To prove it, we ran a handful of laps at the stunning Autódromo Internacional do Algarve, in the hills outside Lagos, Portugal. Even your ham-fisted author managed to crest 120 miles per hour – very near the I-Pace's 124-mph top speed – on the front straight at the twisting track, while the zero-rpm electric torque catapulted the I-Pace from corner to corner.
Both the track and the tight two-lane public roads around it featured plenty of elevation change, sharp corners, and in the case of the latter, extremely narrow lanes to manage.
Normal roads are the I-Pace's happy place. Lower speeds and tighter bends showed off the natural-feeling steering and controlled turn in. The I-Pace isn't a pointy car, but it changes direction quickly and predictably for its size, with its steering wheel taking just 2.5 turns from lock to lock. The weighting of the electric rack is very natural and positive, with a pleasant on-center response building to an appropriate level for a 4,784-pound vehicle.
The I-Pace is less suited to Algarve – because, obviously – but it did manage the race track’s tight corners, elevation, and braking zones better than any SUV not wearing a Porsche badge. Roll is more pronounced than on the road, owing to the speed, but the sheer level of grip from the massive wheels and tires – we split our time between 20- and 22-inch options, while 18s are standard – kept us feeling confident. It takes either a lot of pushing or a particularly dimwitted entry speed (or both) to get the I-Pace to understeer – in most other cases, the Jag felt pleasantly neutral, owing to its near perfect weight distribution.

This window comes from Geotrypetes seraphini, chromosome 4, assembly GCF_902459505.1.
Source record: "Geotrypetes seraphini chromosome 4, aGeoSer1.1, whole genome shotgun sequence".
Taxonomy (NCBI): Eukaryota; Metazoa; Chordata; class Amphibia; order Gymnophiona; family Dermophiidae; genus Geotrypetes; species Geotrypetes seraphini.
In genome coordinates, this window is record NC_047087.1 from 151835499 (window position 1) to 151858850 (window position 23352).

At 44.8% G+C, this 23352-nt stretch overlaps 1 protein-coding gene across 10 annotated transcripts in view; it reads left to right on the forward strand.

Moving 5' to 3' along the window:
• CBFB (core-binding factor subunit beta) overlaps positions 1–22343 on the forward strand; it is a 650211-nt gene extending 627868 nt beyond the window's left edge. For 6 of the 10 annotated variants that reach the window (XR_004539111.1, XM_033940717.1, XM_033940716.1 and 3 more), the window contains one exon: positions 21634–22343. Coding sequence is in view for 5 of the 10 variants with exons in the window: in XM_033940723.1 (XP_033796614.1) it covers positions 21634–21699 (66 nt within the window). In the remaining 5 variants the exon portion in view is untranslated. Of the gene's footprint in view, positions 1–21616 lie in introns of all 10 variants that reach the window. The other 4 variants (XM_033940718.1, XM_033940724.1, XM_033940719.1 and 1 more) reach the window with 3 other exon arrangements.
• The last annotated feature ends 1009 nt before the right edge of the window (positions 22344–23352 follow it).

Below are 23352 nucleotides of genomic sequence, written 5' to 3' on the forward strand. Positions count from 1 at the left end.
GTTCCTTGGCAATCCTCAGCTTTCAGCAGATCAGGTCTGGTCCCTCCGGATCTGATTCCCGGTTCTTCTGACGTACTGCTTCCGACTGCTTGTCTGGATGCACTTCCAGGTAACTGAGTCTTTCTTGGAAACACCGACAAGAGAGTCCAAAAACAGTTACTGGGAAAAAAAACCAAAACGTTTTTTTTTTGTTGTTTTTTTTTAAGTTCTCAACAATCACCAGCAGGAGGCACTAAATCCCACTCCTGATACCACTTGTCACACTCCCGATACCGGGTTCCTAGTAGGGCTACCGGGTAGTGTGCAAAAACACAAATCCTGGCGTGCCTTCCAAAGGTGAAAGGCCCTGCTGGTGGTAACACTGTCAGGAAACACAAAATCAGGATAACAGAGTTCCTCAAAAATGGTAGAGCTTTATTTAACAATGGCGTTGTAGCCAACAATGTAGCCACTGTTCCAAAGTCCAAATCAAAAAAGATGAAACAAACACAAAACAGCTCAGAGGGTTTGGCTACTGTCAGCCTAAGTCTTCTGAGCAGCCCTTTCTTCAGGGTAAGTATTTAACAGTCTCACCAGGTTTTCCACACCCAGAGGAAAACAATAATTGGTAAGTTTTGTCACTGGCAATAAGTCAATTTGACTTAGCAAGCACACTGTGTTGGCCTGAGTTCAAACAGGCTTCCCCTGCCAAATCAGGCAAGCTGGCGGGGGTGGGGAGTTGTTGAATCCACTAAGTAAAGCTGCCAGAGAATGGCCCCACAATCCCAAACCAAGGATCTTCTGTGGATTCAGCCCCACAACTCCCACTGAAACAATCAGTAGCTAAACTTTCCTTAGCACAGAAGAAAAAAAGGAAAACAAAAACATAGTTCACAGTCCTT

This handling prowess is thanks in part to smart design and parts sharing. The I-Pace mounts its batteries low in the floor, but it's also not particularly tall for a crossover, at just 5.1 feet. The center of gravity is impressively low (thanks, batteries!), contributing to the flat handling, while the suspension itself comes from the entertaining F-Pace. That means double wishbones in front and an integral link in back as standard, and an air suspension as an option.
Normal roads are the I-Pace's happy place.
The I-Pace is most at home on the motorways, where drivers can revel in its accessible quickness and relax in its pleasant cabin. Unlike the F-Pace, which can occasionally feel cheap, the material quality in the I-Pace is impressive throughout. Where there's plastic, it feels robust and premium, with excellent fit and finish on such an early run vehicle. Tesla could learn a thing or six here.